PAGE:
Finally a clue to explain why you should avoid red meat
Finally, a Clue to Explain Why You Should Avoid Red Meat

June 22, 2013
by Gabe Mirkin, MD

Several years ago, Professor Ajit Varki of the
University of California, San Diego discovered a
molecule called Neu5Gc that appears in the tissues of
every mammal except humans (Proceedings of the National
Academy of Sciences, September 29, 2003). Now he has
put together the pieces of a puzzle that may explain
why humans evolved with large brains and why, if we
want to live into old age, we should probably avoid
eating meat from any other mammals (Science, October
31, 2008).
His theory depends on evolution. Living creatures on
earth started as one-celled organisms, progressed to 2
cells, and eventually to fish and birds. A mutation
occurred in progressing to mammals, who developed the
gene to make Neu5Gc. Mammals progressed to apes and
Neanderthals, and as humans evolved, Neu5Gc added a
single oxygen atom to become a different molecule
called Neu5Ac. So Neu5Gc is found in all mammals and
their milks except humans. It is not in fish or birds.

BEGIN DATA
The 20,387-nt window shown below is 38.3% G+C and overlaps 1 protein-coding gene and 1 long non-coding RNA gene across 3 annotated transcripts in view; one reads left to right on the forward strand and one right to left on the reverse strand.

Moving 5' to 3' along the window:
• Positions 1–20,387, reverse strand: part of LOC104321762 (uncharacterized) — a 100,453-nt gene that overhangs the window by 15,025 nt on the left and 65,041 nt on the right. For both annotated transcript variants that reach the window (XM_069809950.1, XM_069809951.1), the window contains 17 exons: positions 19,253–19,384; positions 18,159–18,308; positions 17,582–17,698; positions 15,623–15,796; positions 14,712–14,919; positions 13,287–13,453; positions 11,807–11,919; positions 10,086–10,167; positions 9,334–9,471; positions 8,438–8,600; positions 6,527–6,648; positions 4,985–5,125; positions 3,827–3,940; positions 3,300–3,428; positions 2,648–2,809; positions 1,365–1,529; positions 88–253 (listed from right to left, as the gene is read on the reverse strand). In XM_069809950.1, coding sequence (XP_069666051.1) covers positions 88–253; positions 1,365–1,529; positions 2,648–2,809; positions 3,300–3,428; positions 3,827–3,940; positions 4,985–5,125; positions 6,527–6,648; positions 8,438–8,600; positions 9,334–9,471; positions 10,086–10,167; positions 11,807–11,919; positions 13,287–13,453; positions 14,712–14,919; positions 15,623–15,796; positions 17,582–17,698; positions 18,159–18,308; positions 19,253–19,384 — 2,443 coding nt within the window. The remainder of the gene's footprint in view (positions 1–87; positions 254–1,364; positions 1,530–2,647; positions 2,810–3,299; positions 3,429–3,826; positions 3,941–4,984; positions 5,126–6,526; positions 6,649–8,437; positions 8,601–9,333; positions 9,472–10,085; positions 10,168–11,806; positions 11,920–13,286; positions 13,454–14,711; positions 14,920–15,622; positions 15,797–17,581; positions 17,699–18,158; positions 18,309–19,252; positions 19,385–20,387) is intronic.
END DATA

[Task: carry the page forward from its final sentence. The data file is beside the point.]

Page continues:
Interestingly, the Neu5Ac molecule explains why humans
are the only mammal to suffer from malaria. The malaria
parasite cannot enter a cell until it grabs onto the
Neu5Ac on the surface of human cells.
Many epidemiological studies show that people who eat
red meat are at increased risk for heart attacks,
strokes, at least 17 different cancers, diabetes,
autoimmune diseases, arthritis and asthma. Scientists
have blamed saturated fats or burnt fats, but this does
not explain why red meat is linked to all of these
diseases while poultry, fish or saturated fats from
plants are not.
Dr. Varki proposes another theory. When humans ingest
the flesh or milk of any mammal, they absorb Neu5Gc and
treat it the same way as an invading germ, so they make
antibodies against it. This turns on their immunity and
keeps it active so it eventually attacks the host
itself, the human body. This is called chronic
inflammation, which can lead to heart attacks, strokes,
cancers and so forth.
Since humans cannot make Neu5Gc, any amount found in
human cells come from the mammals that they have eaten.
Neu5Gc is found in high levels in tumors, with the
highest levels in metastasizing tumors. In our food
supply, Dr. Varki found very high levels of Neu5Gc in
beef, pork, lamb and goat, and moderately high amounts
in milk and cheese. Low levels are found in turkey,
duck, chicken and eggs; and negligible amounts occur in
plants and seafood.
I stopped eating meat many years ago, and this report
makes me even more convinced that it should be avoided.
I eat lots of fruits, vegetables, whole grains, beans
and nuts, as well as fish and shellfish. Eggs, long
thought to be a harmful high- cholesterol food, now
appear to be a healthful dietary staple. While poultry
appears to be a healthful food according to Dr. Varki’s
theory, I still do not eat it. I do not drink milk and
now plan to limit cheese as well.